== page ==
The Mahjong Meetup returns tonight!

Sorry for the short notice but tonight Monday, May 2nd, at 9:00 p.m. Pacific Daylight Time The Mahjong Meetup will return. Dasuke and I have been busy with our day jobs and other commitments, so we’re trying to broadcast when we have openings in our schedules. All apologies.

Also, unfortunately due to me forgetting to click on the archive settings on Twitch, the first episode did not record. I’ve double checked the settings so we will have the episode up on our YouTube channel.

Dasuke will recap PAX and talk about recently formed NARMA (North American Riichi Mahjong Association) and if we have time, a general call in show where you can talk about your first encounter with riichi mahjong so get your microphones ready.

twitch.tv/themahjongmeetup

Please join us!

–Frenetic

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The Mahjong Meetup on Twitch.tv

The first episode of The Mahjong Meetup will air this Friday April 15th, 3:00 p.m. Pacific Daylight Time.

Dasuke and I will talk about our experiences at one of the few jansous outside of Japan, the recently formed NARMA, and a general call in show where you can talk about your first encounter with riichi mahjong.

twitch.tv/themahjongmeetup

Please join us!

–Frenetic

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Yaku, Hai!: Riichi (& Ippatsu & Daburu Riichi)

In order to be able to build the best hands, you need to know both how to plan out your play with a hand, and how to execute that plan. This is the essence of hand development: taking that group of 13 useless tiles you start with, and using them to build a tenpai that wins you the game. In riichi, you are constantly confronted with choices like “Do I open my hand?”, “Do I just try to get to tenpai quickly, or am I okay with a slower, more valuable hand?”, and the ever-important “Do I fold?” The yaku are basically your toolbox of techniques to build hands, so understanding each of them is critical (especially in games where they contribute more to scoring, like when playing without open tanyao or red fives).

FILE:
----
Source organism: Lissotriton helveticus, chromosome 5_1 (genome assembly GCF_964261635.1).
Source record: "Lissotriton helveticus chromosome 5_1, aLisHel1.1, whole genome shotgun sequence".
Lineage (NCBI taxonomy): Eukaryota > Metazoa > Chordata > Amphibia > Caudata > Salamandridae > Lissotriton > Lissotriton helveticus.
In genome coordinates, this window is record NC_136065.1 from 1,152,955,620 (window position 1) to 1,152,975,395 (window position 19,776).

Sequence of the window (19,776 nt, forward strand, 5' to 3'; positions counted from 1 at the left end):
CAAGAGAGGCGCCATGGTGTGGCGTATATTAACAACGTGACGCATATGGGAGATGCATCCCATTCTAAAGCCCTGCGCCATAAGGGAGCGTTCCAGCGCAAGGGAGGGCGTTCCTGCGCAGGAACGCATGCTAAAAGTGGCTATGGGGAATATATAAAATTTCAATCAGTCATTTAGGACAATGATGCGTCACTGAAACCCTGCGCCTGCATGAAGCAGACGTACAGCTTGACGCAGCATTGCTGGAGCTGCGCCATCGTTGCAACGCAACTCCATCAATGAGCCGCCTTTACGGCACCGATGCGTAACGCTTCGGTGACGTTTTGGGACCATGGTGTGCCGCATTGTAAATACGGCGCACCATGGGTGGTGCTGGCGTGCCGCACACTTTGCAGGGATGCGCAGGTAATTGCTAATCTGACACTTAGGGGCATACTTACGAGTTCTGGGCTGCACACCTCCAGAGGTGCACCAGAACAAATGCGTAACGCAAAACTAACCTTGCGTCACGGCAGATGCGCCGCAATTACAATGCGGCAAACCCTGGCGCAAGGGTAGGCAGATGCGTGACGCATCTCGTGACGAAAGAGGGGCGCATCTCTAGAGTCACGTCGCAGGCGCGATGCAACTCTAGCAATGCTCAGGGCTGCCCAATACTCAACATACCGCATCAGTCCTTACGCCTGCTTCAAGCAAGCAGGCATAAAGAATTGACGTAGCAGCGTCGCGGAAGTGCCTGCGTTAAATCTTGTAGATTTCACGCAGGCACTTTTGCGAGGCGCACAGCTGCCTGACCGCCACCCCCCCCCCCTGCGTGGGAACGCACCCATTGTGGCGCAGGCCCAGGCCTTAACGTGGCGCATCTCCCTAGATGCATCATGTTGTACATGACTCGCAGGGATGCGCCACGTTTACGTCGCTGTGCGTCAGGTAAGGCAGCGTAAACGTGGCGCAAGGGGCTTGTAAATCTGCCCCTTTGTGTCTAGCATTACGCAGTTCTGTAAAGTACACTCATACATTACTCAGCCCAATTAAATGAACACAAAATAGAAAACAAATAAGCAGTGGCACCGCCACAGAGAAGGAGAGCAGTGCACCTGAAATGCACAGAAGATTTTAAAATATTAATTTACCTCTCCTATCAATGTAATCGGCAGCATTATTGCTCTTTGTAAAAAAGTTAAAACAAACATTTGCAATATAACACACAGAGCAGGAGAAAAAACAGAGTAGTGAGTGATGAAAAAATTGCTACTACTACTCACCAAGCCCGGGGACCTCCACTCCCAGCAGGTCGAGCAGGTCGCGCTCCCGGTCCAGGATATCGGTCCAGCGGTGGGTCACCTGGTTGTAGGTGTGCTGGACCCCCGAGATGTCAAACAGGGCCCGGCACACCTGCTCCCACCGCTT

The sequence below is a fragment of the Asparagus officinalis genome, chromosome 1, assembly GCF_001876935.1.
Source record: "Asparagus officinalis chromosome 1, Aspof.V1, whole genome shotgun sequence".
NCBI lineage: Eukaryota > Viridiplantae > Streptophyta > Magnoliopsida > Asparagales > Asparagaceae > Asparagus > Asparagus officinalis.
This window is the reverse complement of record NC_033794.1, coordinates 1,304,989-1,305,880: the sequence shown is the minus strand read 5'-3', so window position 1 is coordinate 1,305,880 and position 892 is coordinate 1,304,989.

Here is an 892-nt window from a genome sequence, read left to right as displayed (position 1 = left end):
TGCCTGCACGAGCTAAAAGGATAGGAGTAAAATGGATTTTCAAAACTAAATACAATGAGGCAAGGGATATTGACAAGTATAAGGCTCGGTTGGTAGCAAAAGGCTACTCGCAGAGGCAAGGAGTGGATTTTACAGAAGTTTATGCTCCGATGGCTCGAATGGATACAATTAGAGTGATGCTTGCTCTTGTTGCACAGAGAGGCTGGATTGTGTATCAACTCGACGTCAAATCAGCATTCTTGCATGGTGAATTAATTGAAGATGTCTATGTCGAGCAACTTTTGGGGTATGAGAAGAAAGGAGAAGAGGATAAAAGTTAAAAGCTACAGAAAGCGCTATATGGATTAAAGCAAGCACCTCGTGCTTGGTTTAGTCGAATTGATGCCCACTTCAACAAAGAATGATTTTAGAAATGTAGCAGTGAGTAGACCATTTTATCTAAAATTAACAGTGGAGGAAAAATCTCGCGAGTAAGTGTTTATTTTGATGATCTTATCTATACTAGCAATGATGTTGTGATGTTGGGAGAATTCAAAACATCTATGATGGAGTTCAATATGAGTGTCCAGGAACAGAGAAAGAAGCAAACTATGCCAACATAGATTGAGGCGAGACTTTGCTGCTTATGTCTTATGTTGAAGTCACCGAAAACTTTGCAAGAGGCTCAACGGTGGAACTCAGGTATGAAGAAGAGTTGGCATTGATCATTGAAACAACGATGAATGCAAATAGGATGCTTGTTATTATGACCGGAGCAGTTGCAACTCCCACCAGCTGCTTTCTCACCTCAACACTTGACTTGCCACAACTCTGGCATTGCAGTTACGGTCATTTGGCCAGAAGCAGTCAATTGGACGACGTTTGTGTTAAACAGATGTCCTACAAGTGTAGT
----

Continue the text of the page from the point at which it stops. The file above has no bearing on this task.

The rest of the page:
This is the first article in Yaku, Hai!, a new series of articles which  go into detail on each of the yaku in turn, explaining the rules surrounding them, when you would use them, and the nuances which may not be apparent at first glance. This first article covers the single most important yaku: the titular riichi. We’ll also cover riichi’s brother double riichi and cousin ippatsu, since their the strategy is simply a part of riichi’s.

Riichi is simple on the surface: stay closed, get tenpai, declare riichi, profit! But both the rules and strategies are very complex, making it one of the most difficult yaku to master. Riichi is one of the best reasons to stay closed until you hit tenpai, but that’s not all. There is an incredible amount of strategy that goes into the decision of when to riichi or not, and there is far, far more than one article’s worth to say about it.

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Upcoming tournaments

Rochester is right around the corner, we’ll have our usual reporting team present this March 12-13. If you’re there, ask for the Osamuko team :)

After that, there will be a tournament run once again in the beautiful city of Montreal, QC (CAN). A classic 2-day weekend tournament this June 4-5, 2016. Come enjouy the city while the exchange rate is favorable for tourists.

More info at http://riichi.ca/site/?p=113 — Be there!

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How to Stay Off Tilt and Climb in the Ranks